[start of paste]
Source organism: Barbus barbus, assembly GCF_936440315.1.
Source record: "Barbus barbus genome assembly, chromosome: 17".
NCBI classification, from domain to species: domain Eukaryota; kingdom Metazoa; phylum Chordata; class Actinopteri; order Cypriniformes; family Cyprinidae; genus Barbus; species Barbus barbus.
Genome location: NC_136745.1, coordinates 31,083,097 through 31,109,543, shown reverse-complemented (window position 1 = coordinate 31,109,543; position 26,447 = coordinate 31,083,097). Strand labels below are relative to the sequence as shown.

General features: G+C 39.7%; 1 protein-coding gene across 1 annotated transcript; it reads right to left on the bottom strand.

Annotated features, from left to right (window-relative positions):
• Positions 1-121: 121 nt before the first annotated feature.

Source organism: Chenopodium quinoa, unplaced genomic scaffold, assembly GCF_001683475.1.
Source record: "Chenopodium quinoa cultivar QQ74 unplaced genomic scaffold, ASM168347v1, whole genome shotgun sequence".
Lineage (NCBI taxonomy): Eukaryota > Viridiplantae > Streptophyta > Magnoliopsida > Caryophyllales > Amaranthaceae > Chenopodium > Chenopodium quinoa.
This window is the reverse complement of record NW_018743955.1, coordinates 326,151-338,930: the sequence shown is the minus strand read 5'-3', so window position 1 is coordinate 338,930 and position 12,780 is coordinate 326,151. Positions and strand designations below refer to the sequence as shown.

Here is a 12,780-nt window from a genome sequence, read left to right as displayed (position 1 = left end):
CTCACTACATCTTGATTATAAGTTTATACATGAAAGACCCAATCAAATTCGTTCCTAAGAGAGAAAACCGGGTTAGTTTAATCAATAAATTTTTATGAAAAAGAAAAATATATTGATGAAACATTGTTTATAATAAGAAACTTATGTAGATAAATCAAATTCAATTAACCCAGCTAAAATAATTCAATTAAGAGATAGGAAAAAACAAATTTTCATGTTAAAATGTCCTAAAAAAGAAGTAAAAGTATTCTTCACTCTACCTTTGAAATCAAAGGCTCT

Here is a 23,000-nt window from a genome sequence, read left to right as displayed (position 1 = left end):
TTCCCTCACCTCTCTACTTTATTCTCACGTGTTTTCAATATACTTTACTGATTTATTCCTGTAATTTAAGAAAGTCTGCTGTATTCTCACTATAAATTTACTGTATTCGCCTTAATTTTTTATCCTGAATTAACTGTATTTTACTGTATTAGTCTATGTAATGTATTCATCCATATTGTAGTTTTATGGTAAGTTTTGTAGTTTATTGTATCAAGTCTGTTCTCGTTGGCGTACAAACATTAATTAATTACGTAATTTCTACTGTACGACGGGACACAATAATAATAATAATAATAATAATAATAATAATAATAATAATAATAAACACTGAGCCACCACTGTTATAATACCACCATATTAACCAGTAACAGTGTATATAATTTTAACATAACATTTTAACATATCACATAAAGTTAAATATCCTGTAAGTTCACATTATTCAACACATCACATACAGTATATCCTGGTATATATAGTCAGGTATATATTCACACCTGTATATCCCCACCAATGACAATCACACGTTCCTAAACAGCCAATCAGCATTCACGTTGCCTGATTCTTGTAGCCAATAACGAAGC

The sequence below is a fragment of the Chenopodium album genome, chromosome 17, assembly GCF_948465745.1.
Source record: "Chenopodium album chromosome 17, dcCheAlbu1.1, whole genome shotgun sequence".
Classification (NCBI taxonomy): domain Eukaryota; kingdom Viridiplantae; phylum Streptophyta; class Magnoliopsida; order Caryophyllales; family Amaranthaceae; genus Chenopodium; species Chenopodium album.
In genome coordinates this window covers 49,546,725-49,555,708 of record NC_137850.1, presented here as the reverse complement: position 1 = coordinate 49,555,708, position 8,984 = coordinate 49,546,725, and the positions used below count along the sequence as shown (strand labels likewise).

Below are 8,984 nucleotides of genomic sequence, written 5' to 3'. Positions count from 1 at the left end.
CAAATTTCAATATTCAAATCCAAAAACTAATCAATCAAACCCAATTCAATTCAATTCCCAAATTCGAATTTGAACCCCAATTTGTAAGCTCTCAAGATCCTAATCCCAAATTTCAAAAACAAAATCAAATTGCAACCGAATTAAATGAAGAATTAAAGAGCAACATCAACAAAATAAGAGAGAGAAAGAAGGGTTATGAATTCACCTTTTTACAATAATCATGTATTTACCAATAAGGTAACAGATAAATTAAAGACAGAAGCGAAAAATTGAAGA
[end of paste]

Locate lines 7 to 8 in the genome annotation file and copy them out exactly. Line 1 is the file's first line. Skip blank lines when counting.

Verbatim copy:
• Positions 1-121: 121 nt before the first annotated feature.

Source organism: Chenopodium quinoa, unplaced genomic scaffold, assembly GCF_001683475.1.